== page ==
Volunteering at Code the Dream
We always need professional software developer volunteers with experience in our tech stack: Ruby on Rails and React.js.
Scroll down for descriptions of each position. ALL positions can be done remotely.
** Indicates most needed.
- **Class Mentor (2+ hrs/week for 4 months)
- **Class Assignment Reviewers (< 1 hr/ week for 4 months)
- **Project Coach (5 hrs/week for 3-4 months)
- Practicum Lead (2-4 hrs/week for 2 months)
- “Huddle” Workshop Leader (1 hr commitment, one-time or series)
- For Groups: Career Café (2-4 hours, one-time)
**Class Support: Mentors
This is our number one biggest volunteer need! Mentors lead one or two weekly “Mentor Sessions” for small groups of students in our online classes for the duration of the 16-week class. Our classes are:
- Ruby on Rails
Mentors have the opportunity to build relationships with our students, guiding them through difficult concepts and helping them gain confidence in their programming skills.
Mentors are responsible for:
- Hosting an hour-long group meeting (“mentor session”) through Zoom once or twice per week, with 4-7 students, to
- Review the concepts learned in that week’s lesson,
- Review the week’s assignment
- Help each other through any questions or blockers the students might have
- Demonstrate how to approach the assignment or pair program
- Filling out a short form after the session to indicate who attended and what was covered
- Engaging in the Slack group discussion to answer questions and encourage students to work with each other to solve problems
Weekly small group “mentor sessions” occur at the time of your choosing. Volunteer Mentors should be comfortable in the programming language. Mentors are not responsible for creating class content, keeping up with student progress, or reviewing assignments. Mentors attend a We provide the support mentors need to be successful with their groups.
Examples: Ashley and Armmand were both mentors for our fall Ruby on Rails class. In this class, they met online with their small groups once per week. Ashley enjoyed coming up with fun code exercises to share with her small group, including a complete Hangman game.
- Commitment: 1-3 hours per week for the duration of a 16-week class (1-hour session + prep time + time on Slack).
- Things to think about before signing up: What is your teck-stack? When would be most convenient for you to offer your mentor session? Could you offer more than one session per week? What do you like about “teaching”/ supporting new coders? What was helpful to you when you were first learning?
**Class Support: Assignment Reviewers
Assignment Reviewers are assigned to 2-3 students during the 4-month classes. They review weekly coding assignments submitted through Github and/or Repl.it and make suggestions for how the code could be improved. Assignments can be reviewed any time day or night, as long as they are reviewed within a week of submission, so this is a great way to volunteer even if you don’t have time during regular work hours.
ASSIGNMENT REVIEWER DETAILS
- Commitment: 30 min-2 hours per week for the duration of a 16-week class (depends on the level of difficulty of the assignment that week). You would be reviewing the work of the same 2-4 people for the whole class and offering them feedback. Assignment review can be done at any time during the day or night.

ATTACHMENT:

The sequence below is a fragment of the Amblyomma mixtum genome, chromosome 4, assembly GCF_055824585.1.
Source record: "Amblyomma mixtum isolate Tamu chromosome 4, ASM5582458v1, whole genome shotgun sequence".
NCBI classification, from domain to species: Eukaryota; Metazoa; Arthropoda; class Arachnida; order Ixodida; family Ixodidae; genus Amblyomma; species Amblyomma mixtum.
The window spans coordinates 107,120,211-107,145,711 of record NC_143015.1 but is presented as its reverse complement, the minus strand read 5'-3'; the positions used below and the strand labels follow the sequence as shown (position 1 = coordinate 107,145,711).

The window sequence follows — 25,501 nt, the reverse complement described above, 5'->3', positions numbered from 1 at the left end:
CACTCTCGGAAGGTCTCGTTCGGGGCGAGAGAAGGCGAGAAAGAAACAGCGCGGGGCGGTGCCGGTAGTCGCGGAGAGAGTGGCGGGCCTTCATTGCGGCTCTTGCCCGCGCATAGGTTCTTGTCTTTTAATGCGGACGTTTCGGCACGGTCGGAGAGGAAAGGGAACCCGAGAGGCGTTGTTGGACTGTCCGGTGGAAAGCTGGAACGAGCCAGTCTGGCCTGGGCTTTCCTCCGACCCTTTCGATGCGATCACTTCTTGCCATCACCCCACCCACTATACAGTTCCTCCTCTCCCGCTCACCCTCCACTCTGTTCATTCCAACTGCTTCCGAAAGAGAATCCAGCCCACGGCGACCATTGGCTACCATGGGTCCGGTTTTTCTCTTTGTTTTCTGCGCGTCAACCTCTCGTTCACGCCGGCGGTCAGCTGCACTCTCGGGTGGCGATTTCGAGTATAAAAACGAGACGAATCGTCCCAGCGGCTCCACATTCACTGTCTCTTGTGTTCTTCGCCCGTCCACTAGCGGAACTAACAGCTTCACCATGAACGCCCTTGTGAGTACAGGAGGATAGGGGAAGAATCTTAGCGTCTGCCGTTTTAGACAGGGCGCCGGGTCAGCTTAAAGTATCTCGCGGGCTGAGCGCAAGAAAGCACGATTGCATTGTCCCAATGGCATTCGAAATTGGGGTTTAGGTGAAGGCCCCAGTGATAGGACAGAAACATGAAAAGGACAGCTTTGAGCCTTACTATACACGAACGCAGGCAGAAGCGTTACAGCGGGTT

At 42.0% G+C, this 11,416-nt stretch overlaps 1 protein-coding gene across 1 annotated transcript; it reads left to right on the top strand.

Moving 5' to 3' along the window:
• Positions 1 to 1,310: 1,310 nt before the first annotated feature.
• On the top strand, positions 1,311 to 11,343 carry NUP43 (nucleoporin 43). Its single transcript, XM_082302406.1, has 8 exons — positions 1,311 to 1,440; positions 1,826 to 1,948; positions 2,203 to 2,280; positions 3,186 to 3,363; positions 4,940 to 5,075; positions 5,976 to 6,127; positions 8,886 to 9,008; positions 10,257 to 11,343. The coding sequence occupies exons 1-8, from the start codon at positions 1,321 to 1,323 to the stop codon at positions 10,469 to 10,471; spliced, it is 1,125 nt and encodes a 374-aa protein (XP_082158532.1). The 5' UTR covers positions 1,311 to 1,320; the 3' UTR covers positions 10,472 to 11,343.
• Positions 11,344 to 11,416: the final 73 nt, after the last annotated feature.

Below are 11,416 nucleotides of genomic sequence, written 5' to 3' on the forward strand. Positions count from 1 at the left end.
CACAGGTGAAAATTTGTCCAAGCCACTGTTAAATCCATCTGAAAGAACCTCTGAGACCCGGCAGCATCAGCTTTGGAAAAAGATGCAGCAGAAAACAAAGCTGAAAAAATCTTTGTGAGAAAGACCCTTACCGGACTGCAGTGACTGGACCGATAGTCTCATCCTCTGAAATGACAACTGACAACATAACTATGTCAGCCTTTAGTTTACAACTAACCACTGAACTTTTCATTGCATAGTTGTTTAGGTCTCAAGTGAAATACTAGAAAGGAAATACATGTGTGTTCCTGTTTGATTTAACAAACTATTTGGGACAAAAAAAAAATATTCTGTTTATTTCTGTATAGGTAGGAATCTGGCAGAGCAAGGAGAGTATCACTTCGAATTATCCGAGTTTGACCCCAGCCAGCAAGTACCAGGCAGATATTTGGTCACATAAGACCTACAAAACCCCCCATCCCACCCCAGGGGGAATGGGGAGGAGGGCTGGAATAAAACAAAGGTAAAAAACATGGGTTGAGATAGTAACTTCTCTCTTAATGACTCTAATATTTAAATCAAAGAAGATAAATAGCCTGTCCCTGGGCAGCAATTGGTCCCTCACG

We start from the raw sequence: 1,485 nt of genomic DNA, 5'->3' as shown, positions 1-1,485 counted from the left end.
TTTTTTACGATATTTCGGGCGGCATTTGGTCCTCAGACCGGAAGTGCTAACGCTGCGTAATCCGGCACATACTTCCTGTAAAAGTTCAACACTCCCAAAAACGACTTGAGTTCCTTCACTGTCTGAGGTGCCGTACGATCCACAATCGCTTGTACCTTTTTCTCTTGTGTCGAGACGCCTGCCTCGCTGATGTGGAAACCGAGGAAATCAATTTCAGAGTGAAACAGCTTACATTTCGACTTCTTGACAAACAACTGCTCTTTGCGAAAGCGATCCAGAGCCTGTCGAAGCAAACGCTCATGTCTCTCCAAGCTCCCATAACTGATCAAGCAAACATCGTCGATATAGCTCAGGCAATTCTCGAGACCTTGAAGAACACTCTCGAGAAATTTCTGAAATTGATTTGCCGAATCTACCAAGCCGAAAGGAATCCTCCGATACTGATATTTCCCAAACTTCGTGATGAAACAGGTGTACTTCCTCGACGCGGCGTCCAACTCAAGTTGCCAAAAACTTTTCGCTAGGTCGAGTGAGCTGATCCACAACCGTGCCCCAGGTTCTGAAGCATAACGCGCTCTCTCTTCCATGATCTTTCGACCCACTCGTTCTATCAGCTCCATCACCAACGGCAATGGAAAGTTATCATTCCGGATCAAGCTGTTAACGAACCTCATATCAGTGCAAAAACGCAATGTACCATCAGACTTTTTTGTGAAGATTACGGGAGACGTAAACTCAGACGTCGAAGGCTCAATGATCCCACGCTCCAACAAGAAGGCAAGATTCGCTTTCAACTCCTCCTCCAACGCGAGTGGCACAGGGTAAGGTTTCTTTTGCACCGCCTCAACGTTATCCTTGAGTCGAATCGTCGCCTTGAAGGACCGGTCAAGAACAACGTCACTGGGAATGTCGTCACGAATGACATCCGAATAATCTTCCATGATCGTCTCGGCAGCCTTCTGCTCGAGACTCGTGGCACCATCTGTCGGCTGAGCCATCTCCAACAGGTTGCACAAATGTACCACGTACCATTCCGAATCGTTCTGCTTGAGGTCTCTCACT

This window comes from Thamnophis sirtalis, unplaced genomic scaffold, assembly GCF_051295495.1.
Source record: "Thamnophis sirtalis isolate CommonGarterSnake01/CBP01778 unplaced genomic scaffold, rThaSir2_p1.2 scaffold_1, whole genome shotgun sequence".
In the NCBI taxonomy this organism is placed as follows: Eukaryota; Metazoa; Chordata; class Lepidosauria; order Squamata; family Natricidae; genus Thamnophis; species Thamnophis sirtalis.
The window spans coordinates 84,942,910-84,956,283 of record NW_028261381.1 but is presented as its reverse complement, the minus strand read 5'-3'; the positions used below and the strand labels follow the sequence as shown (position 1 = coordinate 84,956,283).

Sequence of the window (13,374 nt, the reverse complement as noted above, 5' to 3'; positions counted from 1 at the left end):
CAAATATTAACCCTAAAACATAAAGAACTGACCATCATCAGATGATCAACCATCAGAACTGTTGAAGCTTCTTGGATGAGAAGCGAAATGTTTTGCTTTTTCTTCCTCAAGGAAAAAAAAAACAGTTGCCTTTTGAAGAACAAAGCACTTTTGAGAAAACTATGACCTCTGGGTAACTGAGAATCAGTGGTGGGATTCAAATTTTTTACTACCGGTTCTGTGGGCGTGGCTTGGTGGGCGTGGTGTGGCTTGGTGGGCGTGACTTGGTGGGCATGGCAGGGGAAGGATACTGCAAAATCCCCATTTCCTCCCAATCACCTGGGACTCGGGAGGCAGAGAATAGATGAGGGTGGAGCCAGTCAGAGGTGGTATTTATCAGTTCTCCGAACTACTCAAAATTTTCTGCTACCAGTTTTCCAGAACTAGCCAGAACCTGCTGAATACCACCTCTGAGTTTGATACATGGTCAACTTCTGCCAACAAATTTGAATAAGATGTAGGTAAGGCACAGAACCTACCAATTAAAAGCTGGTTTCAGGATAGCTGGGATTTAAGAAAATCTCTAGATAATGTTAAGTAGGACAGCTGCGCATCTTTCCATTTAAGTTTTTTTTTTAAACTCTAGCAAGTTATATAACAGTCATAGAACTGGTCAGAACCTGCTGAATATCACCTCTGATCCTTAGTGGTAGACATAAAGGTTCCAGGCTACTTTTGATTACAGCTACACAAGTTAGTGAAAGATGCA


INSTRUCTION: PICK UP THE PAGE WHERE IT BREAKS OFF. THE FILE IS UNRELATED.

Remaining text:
- Things to think about before signing up: This is a great opportunity if you want to help with classes but have a more limited schedule.
**Project Support: Project Coaches
This is one of our biggest volunteer needs! Project Coaches work on existing Code the Dream client app development projects that are managed by our senior staff. Coaches familiarize themselves with the project code base, and then help our junior apprentices by answering questions and helping to resolve blockers. Project Coaches review Pull Requests to keep the project moving along. We ask for at least a three-month commitment and at least 5 hours per week. Our tech stack is Ruby on Rails and React.js, with a couple of projects with a Node.js backend.
PROJECT COACH DETAILS
- Commitment: 4-6 hours per week for at least 3-4 months.
- Things to think about before signing up: Project Coaches need to be quite experienced in the tech-stack of the project. This is a great opportunity to get involved in the meat of the work in CTD Labs, and get to know our apprentices.
Project Support: Practicum Project Leads
The Practicum is primarily student-led, so the Practicum Project Lead role looks fairly similar to the class mentor role, with a time commitment of about 2 to 4 hours per week. Practicum students will have completed individual final projects during their Ruby on Rails or React course, and the Practicum serves as an opportunity for students to learn and experience working in a team on one of those final projects. The student authors of the selected projects will be the student leads and they will be responsible for project management duties (like managing a Kanban board and tickets in GitHub Projects). The volunteer Practicum Project Lead supervises one team of three to four students over the one to two month timeline of the Practicum. They support their team by helping students address issues in their code and resolve merge conflicts, meeting with their project team on a weekly basis, and being available intermittently throughout the week to respond to questions in the project’s Slack channel.